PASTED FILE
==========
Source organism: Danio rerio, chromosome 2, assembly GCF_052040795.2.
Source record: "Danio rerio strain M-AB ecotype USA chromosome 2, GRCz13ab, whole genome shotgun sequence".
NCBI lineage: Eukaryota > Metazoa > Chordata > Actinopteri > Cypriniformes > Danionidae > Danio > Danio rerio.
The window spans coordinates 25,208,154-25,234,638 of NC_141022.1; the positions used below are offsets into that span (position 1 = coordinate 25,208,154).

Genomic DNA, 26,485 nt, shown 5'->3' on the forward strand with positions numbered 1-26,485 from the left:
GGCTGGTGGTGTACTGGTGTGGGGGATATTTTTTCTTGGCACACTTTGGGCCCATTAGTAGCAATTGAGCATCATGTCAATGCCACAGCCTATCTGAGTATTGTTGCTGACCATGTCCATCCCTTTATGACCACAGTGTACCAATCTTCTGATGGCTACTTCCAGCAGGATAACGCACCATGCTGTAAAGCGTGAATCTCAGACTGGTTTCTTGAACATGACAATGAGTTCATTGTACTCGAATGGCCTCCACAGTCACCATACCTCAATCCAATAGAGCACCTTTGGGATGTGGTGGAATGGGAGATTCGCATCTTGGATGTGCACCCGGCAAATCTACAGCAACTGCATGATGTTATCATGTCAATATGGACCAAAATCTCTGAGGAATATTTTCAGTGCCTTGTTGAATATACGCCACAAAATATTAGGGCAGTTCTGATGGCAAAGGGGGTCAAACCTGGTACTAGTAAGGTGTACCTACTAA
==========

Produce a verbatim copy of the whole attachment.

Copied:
Source organism: Danio rerio, chromosome 2, assembly GCF_052040795.2.
Source record: "Danio rerio strain M-AB ecotype USA chromosome 2, GRCz13ab, whole genome shotgun sequence".
NCBI lineage: Eukaryota > Metazoa > Chordata > Actinopteri > Cypriniformes > Danionidae > Danio > Danio rerio.
The window spans coordinates 25,208,154-25,234,638 of NC_141022.1; the positions used below are offsets into that span (position 1 = coordinate 25,208,154).

Genomic DNA, 26,485 nt, shown 5'->3' on the forward strand with positions numbered 1-26,485 from the left:
GGCTGGTGGTGTACTGGTGTGGGGGATATTTTTTCTTGGCACACTTTGGGCCCATTAGTAGCAATTGAGCATCATGTCAATGCCACAGCCTATCTGAGTATTGTTGCTGACCATGTCCATCCCTTTATGACCACAGTGTACCAATCTTCTGATGGCTACTTCCAGCAGGATAACGCACCATGCTGTAAAGCGTGAATCTCAGACTGGTTTCTTGAACATGACAATGAGTTCATTGTACTCGAATGGCCTCCACAGTCACCATACCTCAATCCAATAGAGCACCTTTGGGATGTGGTGGAATGGGAGATTCGCATCTTGGATGTGCACCCGGCAAATCTACAGCAACTGCATGATGTTATCATGTCAATATGGACCAAAATCTCTGAGGAATATTTTCAGTGCCTTGTTGAATATACGCCACAAAATATTAGGGCAGTTCTGATGGCAAAGGGGGTCAAACCTGGTACTAGTAAGGTGTACCTACTAA